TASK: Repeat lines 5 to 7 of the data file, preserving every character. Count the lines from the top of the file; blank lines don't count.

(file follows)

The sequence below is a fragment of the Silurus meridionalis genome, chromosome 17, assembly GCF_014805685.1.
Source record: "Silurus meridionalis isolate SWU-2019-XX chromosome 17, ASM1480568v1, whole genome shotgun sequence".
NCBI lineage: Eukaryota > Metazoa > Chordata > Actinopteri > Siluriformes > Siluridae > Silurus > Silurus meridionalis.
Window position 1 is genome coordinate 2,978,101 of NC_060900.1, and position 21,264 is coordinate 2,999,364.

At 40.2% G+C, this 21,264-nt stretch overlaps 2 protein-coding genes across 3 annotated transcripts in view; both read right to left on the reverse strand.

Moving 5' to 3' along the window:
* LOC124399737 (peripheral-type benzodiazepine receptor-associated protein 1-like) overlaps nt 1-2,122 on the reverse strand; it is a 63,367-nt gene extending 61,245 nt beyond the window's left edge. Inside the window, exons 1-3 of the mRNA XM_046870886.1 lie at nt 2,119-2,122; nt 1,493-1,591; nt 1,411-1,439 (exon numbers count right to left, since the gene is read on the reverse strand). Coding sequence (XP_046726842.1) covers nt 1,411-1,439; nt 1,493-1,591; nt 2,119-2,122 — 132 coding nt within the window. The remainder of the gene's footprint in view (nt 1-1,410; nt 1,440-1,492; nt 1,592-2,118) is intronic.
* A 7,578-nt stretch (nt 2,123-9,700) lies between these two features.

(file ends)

At 40.2% G+C, this 21,264-nt stretch overlaps 2 protein-coding genes across 3 annotated transcripts in view; both read right to left on the reverse strand.

Moving 5' to 3' along the window:
* LOC124399737 (peripheral-type benzodiazepine receptor-associated protein 1-like) overlaps nt 1-2,122 on the reverse strand; it is a 63,367-nt gene extending 61,245 nt beyond the window's left edge. Inside the window, exons 1-3 of the mRNA XM_046870886.1 lie at nt 2,119-2,122; nt 1,493-1,591; nt 1,411-1,439 (exon numbers count right to left, since the gene is read on the reverse strand). Coding sequence (XP_046726842.1) covers nt 1,411-1,439; nt 1,493-1,591; nt 2,119-2,122 — 132 coding nt within the window. The remainder of the gene's footprint in view (nt 1-1,410; nt 1,440-1,492; nt 1,592-2,118) is intronic.